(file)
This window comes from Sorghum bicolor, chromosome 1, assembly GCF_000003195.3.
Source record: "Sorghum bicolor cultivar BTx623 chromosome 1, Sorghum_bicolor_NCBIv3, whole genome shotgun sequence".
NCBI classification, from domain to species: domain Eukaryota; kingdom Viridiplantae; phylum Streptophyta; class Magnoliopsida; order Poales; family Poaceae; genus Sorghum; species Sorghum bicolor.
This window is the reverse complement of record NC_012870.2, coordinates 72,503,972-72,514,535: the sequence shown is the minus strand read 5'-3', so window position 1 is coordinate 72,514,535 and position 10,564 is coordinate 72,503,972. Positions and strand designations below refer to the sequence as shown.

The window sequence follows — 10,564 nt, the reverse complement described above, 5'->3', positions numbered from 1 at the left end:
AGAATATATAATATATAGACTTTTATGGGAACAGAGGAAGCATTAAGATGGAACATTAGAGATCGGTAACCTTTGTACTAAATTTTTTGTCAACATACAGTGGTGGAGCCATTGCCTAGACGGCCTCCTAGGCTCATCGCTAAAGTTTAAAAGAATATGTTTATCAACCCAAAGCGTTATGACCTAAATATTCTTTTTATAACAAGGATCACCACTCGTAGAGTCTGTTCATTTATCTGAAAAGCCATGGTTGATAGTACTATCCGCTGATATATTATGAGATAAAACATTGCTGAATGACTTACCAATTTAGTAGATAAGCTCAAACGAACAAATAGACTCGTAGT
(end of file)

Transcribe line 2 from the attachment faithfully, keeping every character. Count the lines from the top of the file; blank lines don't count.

Source record: "Sorghum bicolor cultivar BTx623 chromosome 1, Sorghum_bicolor_NCBIv3, whole genome shotgun sequence".